Little languages, domain specific or problem oriented, have been around for a long time. If you've ever typed commands into a shell, or written a config file, you've used one. Are languages hard to make? How do I even get started? In this session, we'll build a small language to show how fun and easy it can be; no Comp-Sci degree required. You'll learn what lexical analysis and parsing mean, what a grammar is, and the difference between syntax and semantics.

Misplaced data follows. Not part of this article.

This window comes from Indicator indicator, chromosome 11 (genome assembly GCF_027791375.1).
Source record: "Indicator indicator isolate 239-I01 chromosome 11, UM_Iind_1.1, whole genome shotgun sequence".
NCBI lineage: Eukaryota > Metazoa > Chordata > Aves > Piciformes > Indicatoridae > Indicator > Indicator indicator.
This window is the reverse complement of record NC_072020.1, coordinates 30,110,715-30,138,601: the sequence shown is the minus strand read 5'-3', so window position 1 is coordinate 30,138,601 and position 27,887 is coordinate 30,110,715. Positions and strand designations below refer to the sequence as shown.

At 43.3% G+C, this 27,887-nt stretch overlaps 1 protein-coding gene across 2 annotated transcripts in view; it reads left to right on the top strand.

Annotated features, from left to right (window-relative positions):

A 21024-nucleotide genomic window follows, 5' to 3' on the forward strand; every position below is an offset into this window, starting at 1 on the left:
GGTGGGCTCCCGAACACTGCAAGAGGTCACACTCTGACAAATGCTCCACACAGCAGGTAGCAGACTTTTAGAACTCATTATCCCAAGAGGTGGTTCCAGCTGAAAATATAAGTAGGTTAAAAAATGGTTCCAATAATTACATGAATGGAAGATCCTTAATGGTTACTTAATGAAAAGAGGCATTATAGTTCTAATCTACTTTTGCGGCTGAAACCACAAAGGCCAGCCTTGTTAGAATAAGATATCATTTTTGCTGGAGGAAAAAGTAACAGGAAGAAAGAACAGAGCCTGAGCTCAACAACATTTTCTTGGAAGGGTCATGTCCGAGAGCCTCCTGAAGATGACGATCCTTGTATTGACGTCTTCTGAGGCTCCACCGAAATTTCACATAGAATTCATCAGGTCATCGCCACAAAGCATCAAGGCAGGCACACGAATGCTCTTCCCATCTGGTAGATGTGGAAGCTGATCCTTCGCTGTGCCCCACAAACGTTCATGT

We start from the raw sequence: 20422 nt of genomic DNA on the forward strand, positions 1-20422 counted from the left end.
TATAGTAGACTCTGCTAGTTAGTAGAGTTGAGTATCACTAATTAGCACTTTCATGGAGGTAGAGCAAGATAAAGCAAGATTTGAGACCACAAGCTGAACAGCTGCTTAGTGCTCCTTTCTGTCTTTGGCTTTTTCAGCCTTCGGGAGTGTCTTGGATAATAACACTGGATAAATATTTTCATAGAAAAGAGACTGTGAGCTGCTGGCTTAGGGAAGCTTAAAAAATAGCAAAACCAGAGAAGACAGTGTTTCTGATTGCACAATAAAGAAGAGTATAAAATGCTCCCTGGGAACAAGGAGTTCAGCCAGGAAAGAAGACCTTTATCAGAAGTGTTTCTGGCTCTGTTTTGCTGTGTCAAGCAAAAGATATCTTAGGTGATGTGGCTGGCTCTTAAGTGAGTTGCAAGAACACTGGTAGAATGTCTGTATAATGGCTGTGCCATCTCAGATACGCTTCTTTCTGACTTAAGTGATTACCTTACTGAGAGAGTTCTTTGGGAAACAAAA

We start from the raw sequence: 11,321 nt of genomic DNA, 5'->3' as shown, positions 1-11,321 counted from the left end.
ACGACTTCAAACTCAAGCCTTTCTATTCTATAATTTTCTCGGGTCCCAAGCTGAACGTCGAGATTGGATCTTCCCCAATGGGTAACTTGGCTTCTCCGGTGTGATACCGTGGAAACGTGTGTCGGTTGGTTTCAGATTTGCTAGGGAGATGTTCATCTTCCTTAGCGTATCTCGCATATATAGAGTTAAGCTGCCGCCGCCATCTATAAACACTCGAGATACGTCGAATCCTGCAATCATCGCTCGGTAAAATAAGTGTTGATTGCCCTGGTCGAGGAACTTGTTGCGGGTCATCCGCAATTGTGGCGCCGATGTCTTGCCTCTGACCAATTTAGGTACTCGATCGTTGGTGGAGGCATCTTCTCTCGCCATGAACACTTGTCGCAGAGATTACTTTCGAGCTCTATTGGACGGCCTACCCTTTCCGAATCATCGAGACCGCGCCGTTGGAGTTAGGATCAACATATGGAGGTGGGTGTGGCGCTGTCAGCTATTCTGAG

I have developed software professionally since 1991, and have over 400 books on my shelves related to computers and software development. Five of the top ten banks in the U.S. have used software I architected and implemented a large part of. I designed and developed an engine that dynamically generated ~4,000 Visual Basic forms from an AS/400 system for a large healthcare company. A school system management company generated over a million lines of VB from COBOL sources using my tools. I've written production code in ~10 languages, studied ~25 more, and lived through Structured, OO, RAD, Rational, Agile, TDD/BDD, and DDD methodology changes. I've been involved in every phase of software development, in diverse environments, taking many systems from inception to end-of-life. I've presented at conferences for Microsoft and Intersystems, as well as at BCC and other community conferences, and was one of the first 4 VB MVPs in the world.